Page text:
- Congressman: McAuliffe victory means gun control a winning message
- Hillary Clinton aide admits soliciting disgraced D.C. fundraiser; says actions were legal
- Joel Osteen church victimized in $600K theft
- Obama goes shopping at Gap as minimum-wage thanks
- N.J. woman charged after client dies from black-market butt injections
- CIA chief Brennan ‘determined’ to speak out more this year
- Reset? What reset? U.S.-Russia ties at worst since Cold War
- 9/11 terror plotter released in Syrian prisoner swap
- D.C. elections board gives green light to marijuana legalization initiative
- Elephants can tell difference between human languages: study
Virginia homosexuals attempt to bully McAuliffe's choice of Jones for party chief
Topic - Pantheon Books
Pantheon Books is an American imprint with editorial independence that is part of the Knopf Doubleday Publishing Group. - Source: Wikipedia
Virtually all the impressionists revered Cezanne. Renoir said he couldn't "put two strokes of paint on a canvas without it already being very good." He made a point of working with Cezanne, and he owned several of Cezanne's paintings. He and Degas once competed to buy a Cezanne still life of pears.
Perhaps author Jens Lapidus, described in a cover blurb as "a criminal defense lawyer who represents some of Sweden's most notorious underworld criminals," was writing about his own clients when he describes how a Serbian thug named Mrado and his sidekick Patrik went about soliciting the "right" to run the coat-check concession at a Stockholm night club.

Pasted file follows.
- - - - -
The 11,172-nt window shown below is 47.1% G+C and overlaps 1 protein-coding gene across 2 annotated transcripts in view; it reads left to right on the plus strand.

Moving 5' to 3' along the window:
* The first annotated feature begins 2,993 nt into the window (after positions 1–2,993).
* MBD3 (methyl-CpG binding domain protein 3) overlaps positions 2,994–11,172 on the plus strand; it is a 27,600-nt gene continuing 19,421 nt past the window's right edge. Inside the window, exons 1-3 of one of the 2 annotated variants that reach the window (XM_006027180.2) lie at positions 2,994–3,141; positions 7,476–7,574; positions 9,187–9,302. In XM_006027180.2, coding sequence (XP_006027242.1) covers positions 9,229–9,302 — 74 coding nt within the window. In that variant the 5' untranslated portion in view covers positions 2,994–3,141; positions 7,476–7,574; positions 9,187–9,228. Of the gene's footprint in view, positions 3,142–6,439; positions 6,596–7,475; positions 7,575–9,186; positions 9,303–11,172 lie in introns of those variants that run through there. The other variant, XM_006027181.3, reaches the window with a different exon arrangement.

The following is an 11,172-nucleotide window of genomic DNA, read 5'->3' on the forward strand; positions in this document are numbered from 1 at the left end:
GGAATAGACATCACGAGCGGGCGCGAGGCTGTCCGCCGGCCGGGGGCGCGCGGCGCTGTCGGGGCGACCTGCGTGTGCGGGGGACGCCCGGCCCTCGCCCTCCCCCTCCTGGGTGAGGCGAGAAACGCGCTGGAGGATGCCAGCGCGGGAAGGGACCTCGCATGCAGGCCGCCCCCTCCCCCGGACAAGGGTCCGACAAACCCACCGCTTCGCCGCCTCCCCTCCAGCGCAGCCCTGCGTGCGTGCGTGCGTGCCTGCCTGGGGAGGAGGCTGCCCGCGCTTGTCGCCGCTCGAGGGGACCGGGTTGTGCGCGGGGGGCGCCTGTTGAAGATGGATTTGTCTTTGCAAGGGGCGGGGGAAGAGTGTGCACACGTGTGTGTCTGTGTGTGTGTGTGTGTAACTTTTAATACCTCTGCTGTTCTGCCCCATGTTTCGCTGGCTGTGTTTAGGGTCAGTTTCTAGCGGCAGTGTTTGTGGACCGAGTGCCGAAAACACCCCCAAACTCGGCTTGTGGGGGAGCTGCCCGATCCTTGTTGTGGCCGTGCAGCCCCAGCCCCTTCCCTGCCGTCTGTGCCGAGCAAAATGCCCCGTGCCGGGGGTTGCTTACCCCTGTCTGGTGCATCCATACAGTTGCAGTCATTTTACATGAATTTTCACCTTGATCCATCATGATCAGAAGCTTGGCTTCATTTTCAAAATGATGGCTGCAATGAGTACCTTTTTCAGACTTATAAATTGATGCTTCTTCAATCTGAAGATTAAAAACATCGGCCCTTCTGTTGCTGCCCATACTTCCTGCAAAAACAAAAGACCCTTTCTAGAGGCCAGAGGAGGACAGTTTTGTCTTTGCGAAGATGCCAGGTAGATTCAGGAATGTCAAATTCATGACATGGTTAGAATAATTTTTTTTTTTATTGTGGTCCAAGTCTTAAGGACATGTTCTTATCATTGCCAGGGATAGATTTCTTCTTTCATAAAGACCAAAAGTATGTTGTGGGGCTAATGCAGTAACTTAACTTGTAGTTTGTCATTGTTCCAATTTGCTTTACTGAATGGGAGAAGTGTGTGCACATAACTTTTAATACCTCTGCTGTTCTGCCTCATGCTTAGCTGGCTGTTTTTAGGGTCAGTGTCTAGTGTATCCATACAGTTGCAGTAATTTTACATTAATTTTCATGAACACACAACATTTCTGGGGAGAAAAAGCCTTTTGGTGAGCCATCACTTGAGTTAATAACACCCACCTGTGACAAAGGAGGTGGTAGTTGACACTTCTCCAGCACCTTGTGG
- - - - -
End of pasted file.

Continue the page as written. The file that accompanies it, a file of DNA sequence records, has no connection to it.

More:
In the beginning, there are these words, "As I remember, I had just woken up from a nap when I decided to create the universe." From time immemorial, writers, like poets and painters, have tried to play God. Now Alan Lightman, author of the best-seller "Einstein's Brain" and a variety of other fine books, goes them one better by being God, at least in the form of his narrator.
Coming-of-age novels can be simultaneously enticing and boringly ho-hum. They entice because most readers already have come of age and can be charmed by reliving or reviewing the experience.
Even to those who cannot read him in his native French, the 16th-century essayist Michel de Montaigne speaks clearly, rationally and feelingly of what life is like. He tells of its darker moments: of mortality and loss and war.
"The Use and Abuse of Literature" (Pantheon Books), by Marjorie Garber: In an age that prizes short bursts of electronic information, Harvard English professor Marjorie Garber asks whether literature still matters. As might be expected of someone who has spent her career teaching Shakespeare to undergraduates, she answers with a resounding "yes."
Everyone should read Susan Jacoby's "Never Say Die: The Myth and Marketing of the New Old Age" because it deals with a topic none of us really wants to contemplate: life after the traditional retirement age of 65. We'd like to think that nowadays it's fine.
It is no criticism of author Nadine Cohodas to say that as I read "Princess Noire" there were times I wanted to close the book and go for a long walk. Ms. Cohodas is in fact the very model of a good biographer: sympathetic to her subject without being hagiographic, possessed of a clear, clean prose style that keeps the story moving and knowledgeable about the times in which singer-pianist Nina Simone lived. The problem with the book is Nina Simone herself.
Fishing ain't all lies, bluster and luck.